image June 2016 image June 2016

BREXIT initial thoughts

Given the dislocation in financial markets following today’s historic “Brexit” vote, we thought we would share our immediate thoughts. Like many, the result has surprised us. Whilst we’ve frequently noted the ongoing polarisation of politics broadly in the Western World (the rise of Trump, etc.) and simplistically put it down to differential economic outcomes, from an investor’s perspective this would now seem to matter. The financial market pre-poll consensus of a comfortable win by the “Remain” camp now seems naively out of touch with the “average” voter’s view.

The implications for Europe are potentially significant with continuing political uncertainty around the meaning of the European Union. An immediate impact on business confidence is likely with decision making in both the UK and Europe likely to stall. While monetary authorities have pronounced themselves as “standing ready” in the event of a Brexit, currency, credit and equity market volatility is likely to continue for some time. Although there are parallels with the GFC, we characterise the unfolding events as a political crisis rather than a financial crisis, though the potential for economic spill-over is very real.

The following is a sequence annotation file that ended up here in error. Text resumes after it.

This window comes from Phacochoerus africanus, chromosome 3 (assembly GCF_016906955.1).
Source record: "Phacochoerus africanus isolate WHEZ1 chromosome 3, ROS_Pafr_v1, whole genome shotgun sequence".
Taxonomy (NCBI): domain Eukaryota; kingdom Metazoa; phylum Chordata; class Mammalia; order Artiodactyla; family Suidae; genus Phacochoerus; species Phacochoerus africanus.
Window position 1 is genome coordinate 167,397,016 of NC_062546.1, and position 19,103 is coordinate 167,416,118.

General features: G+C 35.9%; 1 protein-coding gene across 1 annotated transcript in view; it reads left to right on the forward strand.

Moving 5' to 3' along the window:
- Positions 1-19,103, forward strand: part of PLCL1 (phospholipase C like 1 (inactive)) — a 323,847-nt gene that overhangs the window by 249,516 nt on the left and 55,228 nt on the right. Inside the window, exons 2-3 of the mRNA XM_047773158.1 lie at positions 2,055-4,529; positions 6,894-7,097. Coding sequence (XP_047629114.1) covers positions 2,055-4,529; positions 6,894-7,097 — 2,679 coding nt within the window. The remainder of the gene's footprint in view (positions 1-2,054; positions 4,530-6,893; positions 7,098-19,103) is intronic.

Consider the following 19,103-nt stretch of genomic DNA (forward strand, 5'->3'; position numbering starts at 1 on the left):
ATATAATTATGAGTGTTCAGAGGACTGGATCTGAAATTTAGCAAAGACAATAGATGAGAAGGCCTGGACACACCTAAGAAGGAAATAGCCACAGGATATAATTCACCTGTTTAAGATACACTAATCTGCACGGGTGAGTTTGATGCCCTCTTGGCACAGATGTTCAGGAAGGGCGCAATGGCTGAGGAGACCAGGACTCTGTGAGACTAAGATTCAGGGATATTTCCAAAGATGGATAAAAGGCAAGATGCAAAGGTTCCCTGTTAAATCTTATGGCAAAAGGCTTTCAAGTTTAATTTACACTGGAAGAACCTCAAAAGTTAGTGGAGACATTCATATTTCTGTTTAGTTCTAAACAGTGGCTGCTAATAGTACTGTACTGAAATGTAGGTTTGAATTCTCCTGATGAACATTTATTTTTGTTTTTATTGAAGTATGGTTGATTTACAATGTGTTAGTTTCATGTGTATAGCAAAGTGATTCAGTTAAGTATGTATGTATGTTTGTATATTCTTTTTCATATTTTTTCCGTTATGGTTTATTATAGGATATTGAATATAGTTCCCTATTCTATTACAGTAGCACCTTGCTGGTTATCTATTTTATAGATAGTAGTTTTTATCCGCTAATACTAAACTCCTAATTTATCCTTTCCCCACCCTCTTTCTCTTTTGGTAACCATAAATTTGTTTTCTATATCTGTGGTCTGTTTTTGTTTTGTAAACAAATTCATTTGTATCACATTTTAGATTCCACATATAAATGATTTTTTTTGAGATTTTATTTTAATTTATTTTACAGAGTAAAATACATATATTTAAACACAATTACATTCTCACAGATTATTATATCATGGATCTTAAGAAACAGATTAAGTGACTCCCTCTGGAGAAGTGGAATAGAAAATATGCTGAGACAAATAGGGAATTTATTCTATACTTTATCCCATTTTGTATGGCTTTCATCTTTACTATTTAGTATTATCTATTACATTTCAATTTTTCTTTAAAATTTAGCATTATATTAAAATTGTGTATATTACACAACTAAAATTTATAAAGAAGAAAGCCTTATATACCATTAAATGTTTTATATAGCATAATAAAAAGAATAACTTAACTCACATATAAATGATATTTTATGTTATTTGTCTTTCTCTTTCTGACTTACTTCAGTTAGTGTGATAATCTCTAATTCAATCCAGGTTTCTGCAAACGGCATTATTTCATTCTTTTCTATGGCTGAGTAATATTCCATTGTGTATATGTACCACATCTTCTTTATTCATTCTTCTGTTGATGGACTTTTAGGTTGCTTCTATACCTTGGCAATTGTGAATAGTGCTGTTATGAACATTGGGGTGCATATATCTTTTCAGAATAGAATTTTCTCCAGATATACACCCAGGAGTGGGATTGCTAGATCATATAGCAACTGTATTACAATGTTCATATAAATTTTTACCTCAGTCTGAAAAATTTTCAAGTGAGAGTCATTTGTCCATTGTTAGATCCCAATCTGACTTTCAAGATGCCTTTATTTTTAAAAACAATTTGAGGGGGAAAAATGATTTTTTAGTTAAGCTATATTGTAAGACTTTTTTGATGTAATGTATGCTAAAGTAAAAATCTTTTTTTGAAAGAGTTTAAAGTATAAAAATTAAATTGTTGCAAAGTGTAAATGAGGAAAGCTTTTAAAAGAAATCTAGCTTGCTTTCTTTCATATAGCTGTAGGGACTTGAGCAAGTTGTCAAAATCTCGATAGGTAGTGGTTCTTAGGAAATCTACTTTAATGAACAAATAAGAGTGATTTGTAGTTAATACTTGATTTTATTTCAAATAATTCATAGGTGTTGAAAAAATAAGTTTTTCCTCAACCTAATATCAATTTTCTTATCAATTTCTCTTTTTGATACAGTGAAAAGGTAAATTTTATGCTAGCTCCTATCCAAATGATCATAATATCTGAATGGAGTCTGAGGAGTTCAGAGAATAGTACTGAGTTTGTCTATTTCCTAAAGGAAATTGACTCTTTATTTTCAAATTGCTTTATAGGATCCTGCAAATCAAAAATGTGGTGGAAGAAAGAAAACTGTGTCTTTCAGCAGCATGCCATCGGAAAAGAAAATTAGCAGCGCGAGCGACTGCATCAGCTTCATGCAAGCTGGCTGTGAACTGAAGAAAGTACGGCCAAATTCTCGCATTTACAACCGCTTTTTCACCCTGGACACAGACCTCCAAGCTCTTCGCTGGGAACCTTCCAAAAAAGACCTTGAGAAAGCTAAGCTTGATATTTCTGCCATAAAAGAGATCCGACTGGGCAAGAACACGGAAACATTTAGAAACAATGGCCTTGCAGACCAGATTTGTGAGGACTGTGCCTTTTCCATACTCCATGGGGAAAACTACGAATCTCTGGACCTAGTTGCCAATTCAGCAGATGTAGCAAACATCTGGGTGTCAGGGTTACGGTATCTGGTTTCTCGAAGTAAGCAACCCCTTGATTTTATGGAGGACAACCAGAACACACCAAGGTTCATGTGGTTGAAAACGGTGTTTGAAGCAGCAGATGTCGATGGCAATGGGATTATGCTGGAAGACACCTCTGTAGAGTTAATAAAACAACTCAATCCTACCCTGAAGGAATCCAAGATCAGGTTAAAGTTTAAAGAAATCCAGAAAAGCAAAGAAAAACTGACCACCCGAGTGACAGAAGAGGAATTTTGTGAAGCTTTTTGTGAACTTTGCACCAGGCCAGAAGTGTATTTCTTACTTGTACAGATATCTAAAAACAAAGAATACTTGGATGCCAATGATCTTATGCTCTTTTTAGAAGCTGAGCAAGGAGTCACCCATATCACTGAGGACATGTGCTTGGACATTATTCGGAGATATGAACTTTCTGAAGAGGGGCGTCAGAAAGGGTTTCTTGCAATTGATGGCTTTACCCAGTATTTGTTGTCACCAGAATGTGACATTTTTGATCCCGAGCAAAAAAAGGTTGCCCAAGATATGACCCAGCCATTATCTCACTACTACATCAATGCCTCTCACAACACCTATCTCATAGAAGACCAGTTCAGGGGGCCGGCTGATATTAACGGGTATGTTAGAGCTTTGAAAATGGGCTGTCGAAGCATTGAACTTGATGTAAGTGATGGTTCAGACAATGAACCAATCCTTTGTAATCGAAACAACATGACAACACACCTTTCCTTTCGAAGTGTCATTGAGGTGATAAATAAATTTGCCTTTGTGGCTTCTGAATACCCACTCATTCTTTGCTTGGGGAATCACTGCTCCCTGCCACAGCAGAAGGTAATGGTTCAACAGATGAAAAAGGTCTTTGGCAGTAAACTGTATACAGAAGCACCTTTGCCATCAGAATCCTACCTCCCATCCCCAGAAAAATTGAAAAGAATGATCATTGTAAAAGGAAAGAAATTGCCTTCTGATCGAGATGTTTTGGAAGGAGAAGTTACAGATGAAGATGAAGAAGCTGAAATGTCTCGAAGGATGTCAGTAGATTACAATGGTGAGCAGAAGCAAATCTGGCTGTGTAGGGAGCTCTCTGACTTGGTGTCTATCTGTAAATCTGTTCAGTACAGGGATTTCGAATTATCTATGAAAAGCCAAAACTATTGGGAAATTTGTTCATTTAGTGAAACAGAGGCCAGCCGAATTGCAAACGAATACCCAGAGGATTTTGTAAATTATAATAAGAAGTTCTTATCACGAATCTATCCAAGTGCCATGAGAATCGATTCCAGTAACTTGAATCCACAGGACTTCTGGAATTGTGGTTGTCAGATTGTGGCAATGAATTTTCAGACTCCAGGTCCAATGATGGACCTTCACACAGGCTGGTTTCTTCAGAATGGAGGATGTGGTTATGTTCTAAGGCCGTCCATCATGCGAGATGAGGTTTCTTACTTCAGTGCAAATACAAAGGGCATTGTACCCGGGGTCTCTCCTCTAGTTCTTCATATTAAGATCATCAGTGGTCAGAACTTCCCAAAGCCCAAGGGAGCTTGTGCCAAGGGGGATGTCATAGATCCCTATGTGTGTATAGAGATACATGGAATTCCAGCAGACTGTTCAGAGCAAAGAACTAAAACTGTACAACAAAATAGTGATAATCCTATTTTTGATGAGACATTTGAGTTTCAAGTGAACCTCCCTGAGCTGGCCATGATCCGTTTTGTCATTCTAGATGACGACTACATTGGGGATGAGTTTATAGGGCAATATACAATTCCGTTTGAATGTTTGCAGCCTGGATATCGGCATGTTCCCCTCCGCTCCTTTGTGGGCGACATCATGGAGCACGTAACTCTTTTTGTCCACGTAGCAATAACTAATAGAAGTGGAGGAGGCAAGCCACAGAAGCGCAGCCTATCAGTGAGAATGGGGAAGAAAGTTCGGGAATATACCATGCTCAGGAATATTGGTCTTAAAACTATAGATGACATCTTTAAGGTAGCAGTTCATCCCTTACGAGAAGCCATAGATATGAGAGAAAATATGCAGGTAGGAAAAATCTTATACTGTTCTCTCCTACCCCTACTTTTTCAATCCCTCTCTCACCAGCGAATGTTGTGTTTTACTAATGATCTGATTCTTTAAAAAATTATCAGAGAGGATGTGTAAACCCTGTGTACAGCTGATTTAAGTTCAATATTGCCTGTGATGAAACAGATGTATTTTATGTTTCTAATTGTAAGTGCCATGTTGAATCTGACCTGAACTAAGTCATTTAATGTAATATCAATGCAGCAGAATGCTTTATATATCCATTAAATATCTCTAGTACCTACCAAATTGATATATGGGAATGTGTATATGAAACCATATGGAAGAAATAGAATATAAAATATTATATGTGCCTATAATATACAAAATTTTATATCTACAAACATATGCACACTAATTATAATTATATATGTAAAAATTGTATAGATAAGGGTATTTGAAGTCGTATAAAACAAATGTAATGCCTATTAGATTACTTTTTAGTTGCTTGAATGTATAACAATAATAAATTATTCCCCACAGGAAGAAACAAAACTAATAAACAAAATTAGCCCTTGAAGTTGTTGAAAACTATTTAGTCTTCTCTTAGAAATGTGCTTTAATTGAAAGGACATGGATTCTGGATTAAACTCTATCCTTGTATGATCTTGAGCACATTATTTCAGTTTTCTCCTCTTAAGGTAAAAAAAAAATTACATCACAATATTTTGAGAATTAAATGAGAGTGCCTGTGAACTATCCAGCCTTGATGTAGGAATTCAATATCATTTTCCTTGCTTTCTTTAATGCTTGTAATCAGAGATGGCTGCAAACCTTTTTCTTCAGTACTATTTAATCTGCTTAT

Antipodes’ portfolios for much of the past year have adopted relatively conservative positioning, including exposure to gold and short positions on some of the more extreme examples of equity market speculation. Market dislocation events often provide great opportunities to acquire resilient businesses at distressed prices, and we’re well placed to take advantage of these opportunities.

The UK will take several years to properly unplug itself from the European Union system, with all care now taken to ensure limited economic fallout from the decision. And whilst the UK runs a significant current account deficit, the UK and Europe’s economic interdependencies remain too great for ether party to give up on the other. After a period of adjustment, the UK will come through this event, with a significantly weaker currency taking much of the pain.